Finra postpones action on recruitment disclosure rule

Proposal would require brokerages to inform customers about incentive deals with reps

Jul 8, 2013 @ 4:09 pm

By Dan Jamieson

Finra
+ Zoom

The Financial Industry Regulatory Authority Inc. has postponed action on a controversial proposal to require disclosure to customers of broker recruitment deals.

As reported earlier, a notice on Finra's site said the Finra board would “consider an updated [disclosure] proposal” at its board meeting July 11.

But Finra spokesperson Nancy Condon said the organization's board had pushed off consideration of the rule to a later date, due to tight scheduling. She had no further information.

The SRO's board must give its approval before Finra staff can file rules with the Securities and Exchange Commission.

In January, the industry regulator asked for comment about its initial disclosure proposal. The plan would require a brokerage firm to disclose to customers the upfront or back-end bonuses, accelerated payouts and other forms of transition assistance given to a new recruit. The disclosure rule would apply to customers who are solicited for a period of one year following that broker's transfer to the new firm. The rule, as initially proposed, would not apply to incentives totaling less than $50,000.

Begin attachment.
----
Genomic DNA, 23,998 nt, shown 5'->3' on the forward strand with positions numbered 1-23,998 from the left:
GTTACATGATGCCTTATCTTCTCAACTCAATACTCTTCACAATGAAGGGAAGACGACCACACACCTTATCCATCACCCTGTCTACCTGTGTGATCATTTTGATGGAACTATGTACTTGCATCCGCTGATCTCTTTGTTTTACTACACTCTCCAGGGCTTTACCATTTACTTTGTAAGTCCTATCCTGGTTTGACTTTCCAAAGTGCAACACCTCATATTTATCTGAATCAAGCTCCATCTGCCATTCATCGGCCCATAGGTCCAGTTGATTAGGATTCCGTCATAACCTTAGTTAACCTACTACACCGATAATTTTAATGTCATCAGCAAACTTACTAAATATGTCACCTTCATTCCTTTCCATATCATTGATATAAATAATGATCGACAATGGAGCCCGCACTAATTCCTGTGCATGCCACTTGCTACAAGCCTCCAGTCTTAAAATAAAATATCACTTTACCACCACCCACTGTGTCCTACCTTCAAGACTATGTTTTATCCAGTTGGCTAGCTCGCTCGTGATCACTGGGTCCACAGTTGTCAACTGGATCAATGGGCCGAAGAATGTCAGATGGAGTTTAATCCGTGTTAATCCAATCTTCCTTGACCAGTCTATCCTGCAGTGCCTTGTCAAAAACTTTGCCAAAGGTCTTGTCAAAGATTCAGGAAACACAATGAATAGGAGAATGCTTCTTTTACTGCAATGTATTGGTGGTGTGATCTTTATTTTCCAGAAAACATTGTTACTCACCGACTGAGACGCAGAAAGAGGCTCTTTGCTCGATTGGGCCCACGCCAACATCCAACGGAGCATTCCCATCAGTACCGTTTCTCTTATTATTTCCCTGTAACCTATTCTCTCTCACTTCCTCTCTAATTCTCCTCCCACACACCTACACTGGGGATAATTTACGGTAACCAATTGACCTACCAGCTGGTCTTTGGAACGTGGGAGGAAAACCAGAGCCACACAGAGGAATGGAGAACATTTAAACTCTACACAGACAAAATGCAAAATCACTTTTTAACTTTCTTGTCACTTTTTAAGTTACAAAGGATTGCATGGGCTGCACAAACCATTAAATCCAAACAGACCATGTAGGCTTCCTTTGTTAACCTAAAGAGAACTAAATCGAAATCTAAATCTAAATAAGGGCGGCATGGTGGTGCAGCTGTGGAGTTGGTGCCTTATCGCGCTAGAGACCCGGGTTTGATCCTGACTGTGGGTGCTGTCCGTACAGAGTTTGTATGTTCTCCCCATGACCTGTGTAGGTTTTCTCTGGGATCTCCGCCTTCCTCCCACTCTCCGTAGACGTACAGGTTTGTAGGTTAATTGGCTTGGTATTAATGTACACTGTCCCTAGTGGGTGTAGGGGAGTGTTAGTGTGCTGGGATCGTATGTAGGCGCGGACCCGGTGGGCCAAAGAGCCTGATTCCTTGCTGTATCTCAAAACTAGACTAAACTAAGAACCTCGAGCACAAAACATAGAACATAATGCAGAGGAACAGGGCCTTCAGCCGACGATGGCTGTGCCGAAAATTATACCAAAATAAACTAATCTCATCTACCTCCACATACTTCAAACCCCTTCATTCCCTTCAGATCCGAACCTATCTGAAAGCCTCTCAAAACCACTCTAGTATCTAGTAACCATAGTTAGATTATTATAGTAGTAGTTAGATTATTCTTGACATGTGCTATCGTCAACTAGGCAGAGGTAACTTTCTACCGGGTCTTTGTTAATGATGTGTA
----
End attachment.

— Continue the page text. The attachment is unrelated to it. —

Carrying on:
Several hybrid advisers said they wanted Finra to act on the rule.

“I think it's very much needed and long overdue,” said Jonathan Heller, founder of JG Heller Private Wealth Advisors Inc.

“Reps get an enormous amount of money, and the [recruiting] firms counsel the adviser to just focus on the positives of the new firm,” Mr. Heller said. “But in reality, if there's a multimillion-dollar check involved, clients have no knowledge of that.”

“I'm in full favor of it,” Gerard Gloisten, president of GBS Financial Corp., said about Finra's proposal. “The reality is, there are a certain number of reps who hop from firm to firm for the bonus. It's not fair for anyone involved.”

Finra's initial plan generated over 60 comment letters. In comments, industry trade groups said they supported disclosure, but wanted the proposal narrowed or changed.

The Securities Industry and Financial Markets Association urged Finra to adopt a plain-English disclosure model focusing on potential conflicts for firms to use.

The National Association of Insurance and Financial Advisors wanted Finra to increase the compensation threshold for disclosure to $100,000, and decrease the time frame to less than one year.

The Financial Services Institute Inc. said disclosure should also apply to retention bonuses as well as to recruiting deals.

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